04/04/2013 07:53 am ET | Updated Jun 04, 2013

On The Fly: Traveling Alone, Again

When I was single and in my 20s, I loved traveling alone. Traveling with friends required compromises I resented having to make: They wanted to sleep til noon while I rose with the sun raring to go; they preferred booking tours to eliminate any uncertainties while I liked using public transportation for self-guided exploration and saw those uncertainties they worried about as the adrenaline that fueled the experience.

But how we take our coffee and our travel changes, I learned, as we pass through life's stages. At some point, standing in front of the Eiffel Tower without someone to pose next to me in the picture made me feel sad and lonely instead of bravely alone. I still wanted to be the captain of my ship, but I knew I wanted a co-captain.

The shape of my traveling changed further after I got married and had a family. I not only didn't get to travel alone anymore, it would be accurate to say that I pretty much never went anywhere, including to the bathroom, unaccompanied. I remember a rare stolen moment once when I found myself alone in the grocery store without kids pulling on my arms or needing to be chased down or taken to the bathroom just as I made my way to the front of the checkout line.

Being alone was so liberating, even if it was just at the supermarket. I lingered in the vegetable aisle thinking the leeks and arugula were as beautiful as the gardens of Versailles; the produce misters reminded me of a Rome cafe in August; and the stranger who struck up a conversation with me in the deli line recalled the handsome Italian tourist I met in the line at the Louvre and with whom I wound up having dinner. When I returned to the car parked in the supermarket lot where my husband had remained behind with our two napping children, he sarcastically noted how long I had taken and asked, "Did you have a nice little vacation in there?" Yes, I had, actually.

Now, my kids are a teen and a tween and I just had a new travel epiphany. The kids were off school for Spring Break and at the last minute, my desert-averse husband begged off on our planned trip to the Palm Springs area. At first I balked; this would be the first time we took a family vacation without all of us there and it simply felt odd. My son joked about how we could "photoshop him" in to the photos when we got home.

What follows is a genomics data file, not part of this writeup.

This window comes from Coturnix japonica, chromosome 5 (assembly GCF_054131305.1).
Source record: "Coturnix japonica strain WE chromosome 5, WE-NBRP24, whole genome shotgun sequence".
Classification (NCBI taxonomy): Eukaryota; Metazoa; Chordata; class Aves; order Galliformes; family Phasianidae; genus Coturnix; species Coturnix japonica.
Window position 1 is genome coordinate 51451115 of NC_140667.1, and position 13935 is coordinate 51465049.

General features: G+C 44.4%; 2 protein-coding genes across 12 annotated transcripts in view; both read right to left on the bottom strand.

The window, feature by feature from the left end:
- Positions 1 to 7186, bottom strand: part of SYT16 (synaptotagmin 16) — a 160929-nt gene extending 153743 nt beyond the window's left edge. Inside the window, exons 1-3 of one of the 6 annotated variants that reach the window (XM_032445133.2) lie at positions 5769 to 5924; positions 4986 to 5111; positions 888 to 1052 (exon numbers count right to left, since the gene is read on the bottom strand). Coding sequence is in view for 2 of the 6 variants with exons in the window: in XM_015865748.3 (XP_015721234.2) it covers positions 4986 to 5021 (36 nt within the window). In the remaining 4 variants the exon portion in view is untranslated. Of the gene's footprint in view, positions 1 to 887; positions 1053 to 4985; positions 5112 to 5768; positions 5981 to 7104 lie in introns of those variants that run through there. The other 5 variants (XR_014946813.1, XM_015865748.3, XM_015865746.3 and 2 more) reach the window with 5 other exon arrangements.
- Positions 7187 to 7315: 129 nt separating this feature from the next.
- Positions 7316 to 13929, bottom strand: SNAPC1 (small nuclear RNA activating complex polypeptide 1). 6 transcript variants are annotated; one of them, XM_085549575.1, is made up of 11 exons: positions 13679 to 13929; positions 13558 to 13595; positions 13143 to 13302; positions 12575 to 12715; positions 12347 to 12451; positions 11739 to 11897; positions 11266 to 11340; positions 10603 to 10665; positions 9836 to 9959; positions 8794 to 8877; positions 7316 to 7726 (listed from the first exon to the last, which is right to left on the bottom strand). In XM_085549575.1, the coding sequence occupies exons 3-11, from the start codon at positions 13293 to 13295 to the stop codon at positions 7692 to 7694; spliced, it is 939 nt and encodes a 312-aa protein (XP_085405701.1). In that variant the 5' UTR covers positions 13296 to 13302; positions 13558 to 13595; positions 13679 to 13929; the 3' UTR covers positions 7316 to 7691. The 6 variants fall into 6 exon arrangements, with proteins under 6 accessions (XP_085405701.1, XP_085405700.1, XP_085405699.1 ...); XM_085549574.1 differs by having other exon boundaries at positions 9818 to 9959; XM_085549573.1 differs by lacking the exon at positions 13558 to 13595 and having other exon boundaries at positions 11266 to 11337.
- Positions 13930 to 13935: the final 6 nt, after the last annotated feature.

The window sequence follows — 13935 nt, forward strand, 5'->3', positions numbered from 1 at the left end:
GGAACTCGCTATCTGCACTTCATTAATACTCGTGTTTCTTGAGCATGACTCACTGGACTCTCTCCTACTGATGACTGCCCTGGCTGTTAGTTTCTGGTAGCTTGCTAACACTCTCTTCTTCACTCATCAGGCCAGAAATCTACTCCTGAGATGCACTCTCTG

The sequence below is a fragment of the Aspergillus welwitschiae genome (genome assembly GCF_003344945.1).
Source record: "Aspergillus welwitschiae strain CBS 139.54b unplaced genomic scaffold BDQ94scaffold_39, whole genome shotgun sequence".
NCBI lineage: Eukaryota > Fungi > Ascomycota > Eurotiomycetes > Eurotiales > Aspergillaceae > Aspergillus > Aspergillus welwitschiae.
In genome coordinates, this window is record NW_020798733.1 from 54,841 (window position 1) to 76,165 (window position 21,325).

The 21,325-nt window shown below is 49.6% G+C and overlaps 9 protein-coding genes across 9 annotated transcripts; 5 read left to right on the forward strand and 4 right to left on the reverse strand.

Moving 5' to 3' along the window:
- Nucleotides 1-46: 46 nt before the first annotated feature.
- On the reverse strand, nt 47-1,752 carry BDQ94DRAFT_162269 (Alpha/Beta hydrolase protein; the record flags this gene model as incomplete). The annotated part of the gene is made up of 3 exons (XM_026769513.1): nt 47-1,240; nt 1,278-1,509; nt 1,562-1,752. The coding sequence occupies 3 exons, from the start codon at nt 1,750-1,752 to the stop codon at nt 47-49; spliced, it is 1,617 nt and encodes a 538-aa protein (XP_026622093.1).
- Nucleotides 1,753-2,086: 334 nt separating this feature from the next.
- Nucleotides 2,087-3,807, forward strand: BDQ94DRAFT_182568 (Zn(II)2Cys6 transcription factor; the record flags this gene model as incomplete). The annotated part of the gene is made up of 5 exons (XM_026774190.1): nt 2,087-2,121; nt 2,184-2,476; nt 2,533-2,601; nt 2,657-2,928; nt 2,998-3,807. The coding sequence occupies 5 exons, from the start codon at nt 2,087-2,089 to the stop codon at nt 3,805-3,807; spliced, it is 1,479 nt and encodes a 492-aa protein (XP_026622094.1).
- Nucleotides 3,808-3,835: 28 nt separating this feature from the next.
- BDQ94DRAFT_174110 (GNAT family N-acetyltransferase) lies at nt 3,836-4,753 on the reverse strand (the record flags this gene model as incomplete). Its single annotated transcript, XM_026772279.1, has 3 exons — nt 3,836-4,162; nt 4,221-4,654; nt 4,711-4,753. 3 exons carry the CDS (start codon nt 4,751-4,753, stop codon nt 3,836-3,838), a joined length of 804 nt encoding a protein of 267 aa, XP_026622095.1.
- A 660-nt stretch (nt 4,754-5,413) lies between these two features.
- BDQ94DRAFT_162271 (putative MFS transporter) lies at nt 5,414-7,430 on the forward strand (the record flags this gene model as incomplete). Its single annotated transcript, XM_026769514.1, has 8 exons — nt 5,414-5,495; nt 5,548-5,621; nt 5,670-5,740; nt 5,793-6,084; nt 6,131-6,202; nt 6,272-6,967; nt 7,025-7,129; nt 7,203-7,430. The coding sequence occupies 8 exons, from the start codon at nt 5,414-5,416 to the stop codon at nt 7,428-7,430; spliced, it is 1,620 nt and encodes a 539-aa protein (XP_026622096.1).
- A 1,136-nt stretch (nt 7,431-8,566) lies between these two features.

"Dad, we'll leave room for you on the left," my daughter told him. I wasn't comforted or found any of it funny. I was focused instead on not having him there to do all the things he normally does for us on vacations -- research what stuff we should to do, read the restaurant reviews on so we'd know where to eat, get directions to everything, share the driving, check the hotel bill for extra charges with the passion of Sherlock Holmes and of course remember to bring an extra pair of reading glasses so, between us, someone could see the menu.

Small stuff, you say? Sweet stuff, I would answer. Stuff that epitomizes the team work we bring to a marriage, the division of labor where one person's shortcomings are addressed not with resentment but with support. Let's just say this small taste of flying solo was leaving me with a sense of dread.

As we loaded up the car for the three-hour trip, I flashed back to a woman I met in a youth hostel in Istanbul about 40 years ago. She was a single mom with kids about 8 and 10 and was on an extended year-long journey, homeschooling her son and daughter as she went. I remember thinking how cool she was and how if I ever became a mom, I wanted to be just like her. She was adventurous, untraditional, and with an unending reserve of patience to be alone with her children non-stop. The Istanbul mom and her kids traveled for a year carrying less luggage than I was taking to a resort in the desert for five days. And I was feeling not-so adventurous and quite traditional. I ran out of patience with my kids before we even left the driveway.

"Are you sure you won't come?" I asked my husband a final time.

He understood where I was coming from immediately. He packed me an emergency travel "kit" that included jumper cables, a photo copy of our AAA card to keep in the car, printed out directions (and programmed the GPS as backup), threw in a case of bottled water, two extra pairs of reading glasses and a suggested itinerary (with directions and discount coupons) to area activities.

So how did the kids and I fare? Just fine, of course. In fact, on some level not having to worry about whether my husband was having a good time left me feeling more relaxed. We also realized that the pace of our activities was greatly slowed when Mom was the only adult there to direct them. My husband has a tendency to treat vacations as the Bataan Death March, a non-stop activity fest with no rest for the weary. He believes that sleep is something you do on the plane coming home and every waking moment in a foreign locale (and there should be 20 hours a day of waking moments) must be filled with doing something.

In the desert, the kids and I kept to a much less rigorous schedule. We slept in, stayed up late playing Words For Friends with each other, and passed up the experience of trying a hot new restaurant in favor of a poolside dinner of burgers and fries.

My husband would have hated it. But thanks to photoshop, he'll be smiling in all the pictures anyway.

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